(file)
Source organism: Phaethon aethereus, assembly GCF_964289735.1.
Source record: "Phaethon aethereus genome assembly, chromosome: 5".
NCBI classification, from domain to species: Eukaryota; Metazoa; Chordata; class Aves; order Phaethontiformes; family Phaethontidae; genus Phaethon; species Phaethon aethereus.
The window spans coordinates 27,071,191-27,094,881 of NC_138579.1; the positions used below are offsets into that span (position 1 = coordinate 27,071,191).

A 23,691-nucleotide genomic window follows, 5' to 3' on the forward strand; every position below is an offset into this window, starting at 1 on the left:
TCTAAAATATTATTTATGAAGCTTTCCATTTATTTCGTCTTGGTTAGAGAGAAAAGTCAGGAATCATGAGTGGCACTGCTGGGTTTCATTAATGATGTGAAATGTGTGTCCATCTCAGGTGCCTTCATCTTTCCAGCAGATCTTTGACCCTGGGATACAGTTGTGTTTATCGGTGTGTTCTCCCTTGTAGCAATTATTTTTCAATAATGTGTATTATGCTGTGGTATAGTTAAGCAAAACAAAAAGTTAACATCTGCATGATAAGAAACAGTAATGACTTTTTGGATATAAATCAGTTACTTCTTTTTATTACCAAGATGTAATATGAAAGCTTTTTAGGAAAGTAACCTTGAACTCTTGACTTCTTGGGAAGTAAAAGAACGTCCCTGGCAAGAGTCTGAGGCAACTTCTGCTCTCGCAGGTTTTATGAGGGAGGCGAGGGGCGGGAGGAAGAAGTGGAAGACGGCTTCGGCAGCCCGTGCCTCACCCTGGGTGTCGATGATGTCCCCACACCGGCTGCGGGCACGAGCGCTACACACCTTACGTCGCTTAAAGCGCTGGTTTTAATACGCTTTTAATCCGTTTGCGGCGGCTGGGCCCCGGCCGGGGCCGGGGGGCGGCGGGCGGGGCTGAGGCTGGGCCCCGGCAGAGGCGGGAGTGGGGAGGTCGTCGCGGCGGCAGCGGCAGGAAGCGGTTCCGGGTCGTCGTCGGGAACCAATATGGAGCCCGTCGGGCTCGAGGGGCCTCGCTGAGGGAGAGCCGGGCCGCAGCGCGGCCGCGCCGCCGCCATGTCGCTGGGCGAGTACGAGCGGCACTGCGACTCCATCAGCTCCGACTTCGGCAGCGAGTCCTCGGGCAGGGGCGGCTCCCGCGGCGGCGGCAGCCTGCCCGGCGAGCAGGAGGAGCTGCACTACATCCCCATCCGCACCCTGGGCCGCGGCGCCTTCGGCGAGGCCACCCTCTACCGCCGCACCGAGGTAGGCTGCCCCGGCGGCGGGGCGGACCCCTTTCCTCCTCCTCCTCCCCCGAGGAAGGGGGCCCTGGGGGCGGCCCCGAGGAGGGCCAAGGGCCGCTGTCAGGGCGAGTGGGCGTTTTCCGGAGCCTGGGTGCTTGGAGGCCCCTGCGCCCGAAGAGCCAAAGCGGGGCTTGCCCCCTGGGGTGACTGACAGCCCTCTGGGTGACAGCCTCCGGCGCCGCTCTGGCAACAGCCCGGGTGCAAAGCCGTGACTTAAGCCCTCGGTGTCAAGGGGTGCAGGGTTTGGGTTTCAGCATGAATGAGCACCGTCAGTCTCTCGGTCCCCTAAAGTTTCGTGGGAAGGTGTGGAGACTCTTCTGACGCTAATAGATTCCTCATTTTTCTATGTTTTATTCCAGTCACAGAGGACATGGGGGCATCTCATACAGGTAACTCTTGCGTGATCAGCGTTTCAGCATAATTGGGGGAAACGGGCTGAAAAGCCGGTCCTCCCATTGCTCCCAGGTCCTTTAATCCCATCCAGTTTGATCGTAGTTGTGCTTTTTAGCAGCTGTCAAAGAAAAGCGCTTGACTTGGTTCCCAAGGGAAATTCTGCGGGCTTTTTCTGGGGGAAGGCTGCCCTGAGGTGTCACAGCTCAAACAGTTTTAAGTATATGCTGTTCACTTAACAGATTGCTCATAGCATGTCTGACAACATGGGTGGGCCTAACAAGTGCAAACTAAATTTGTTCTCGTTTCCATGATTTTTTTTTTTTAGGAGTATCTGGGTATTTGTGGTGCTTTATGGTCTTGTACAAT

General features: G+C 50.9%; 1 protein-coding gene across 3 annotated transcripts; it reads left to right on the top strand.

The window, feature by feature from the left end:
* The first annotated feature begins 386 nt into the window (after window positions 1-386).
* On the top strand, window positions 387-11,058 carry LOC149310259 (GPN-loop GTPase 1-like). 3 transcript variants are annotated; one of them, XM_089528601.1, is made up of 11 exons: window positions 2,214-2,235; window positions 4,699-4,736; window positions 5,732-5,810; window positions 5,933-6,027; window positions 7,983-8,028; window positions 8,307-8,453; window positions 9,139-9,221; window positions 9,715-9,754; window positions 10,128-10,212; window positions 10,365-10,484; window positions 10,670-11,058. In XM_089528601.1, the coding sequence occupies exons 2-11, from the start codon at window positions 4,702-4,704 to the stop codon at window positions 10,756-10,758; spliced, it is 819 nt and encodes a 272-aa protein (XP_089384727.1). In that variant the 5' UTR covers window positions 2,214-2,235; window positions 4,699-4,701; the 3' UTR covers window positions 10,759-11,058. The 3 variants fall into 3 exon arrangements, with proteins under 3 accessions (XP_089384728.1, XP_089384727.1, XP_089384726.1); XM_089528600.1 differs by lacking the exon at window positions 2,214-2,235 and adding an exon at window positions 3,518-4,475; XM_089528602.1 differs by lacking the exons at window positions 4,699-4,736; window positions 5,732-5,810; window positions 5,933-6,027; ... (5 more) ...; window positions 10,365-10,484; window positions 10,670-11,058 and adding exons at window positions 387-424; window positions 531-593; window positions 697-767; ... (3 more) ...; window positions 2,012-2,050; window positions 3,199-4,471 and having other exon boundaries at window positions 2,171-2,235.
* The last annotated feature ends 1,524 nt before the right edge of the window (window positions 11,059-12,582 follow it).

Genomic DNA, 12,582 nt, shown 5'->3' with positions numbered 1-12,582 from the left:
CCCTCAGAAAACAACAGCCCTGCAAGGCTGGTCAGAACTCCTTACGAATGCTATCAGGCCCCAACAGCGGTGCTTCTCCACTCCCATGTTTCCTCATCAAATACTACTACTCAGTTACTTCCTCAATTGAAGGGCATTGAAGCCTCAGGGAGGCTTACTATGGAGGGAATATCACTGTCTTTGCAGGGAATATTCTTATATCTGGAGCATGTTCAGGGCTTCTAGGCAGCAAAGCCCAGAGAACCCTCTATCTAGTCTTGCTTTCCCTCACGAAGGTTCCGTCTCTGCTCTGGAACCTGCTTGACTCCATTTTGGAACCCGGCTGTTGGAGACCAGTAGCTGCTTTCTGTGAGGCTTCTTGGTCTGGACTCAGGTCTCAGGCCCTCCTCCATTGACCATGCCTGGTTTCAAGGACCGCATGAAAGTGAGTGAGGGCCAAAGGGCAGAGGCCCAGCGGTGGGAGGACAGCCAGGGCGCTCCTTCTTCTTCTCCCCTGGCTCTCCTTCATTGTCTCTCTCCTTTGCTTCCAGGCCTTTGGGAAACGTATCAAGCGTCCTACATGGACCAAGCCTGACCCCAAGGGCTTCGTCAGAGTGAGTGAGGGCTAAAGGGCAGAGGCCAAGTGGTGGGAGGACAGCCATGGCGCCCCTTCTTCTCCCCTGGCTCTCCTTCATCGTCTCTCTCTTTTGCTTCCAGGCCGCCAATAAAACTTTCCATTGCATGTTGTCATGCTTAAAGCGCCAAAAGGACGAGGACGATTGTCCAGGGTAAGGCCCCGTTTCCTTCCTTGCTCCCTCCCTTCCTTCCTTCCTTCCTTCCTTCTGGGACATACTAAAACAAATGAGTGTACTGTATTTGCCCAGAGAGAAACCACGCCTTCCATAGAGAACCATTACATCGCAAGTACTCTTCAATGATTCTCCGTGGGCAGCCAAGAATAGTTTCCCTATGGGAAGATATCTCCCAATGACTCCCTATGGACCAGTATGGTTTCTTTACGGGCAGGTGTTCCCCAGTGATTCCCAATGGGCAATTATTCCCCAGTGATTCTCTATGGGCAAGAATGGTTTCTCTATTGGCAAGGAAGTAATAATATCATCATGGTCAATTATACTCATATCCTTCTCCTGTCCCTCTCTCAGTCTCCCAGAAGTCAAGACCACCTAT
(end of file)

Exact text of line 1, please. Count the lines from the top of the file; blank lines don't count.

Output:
Source organism: Phaethon aethereus, assembly GCF_964289735.1.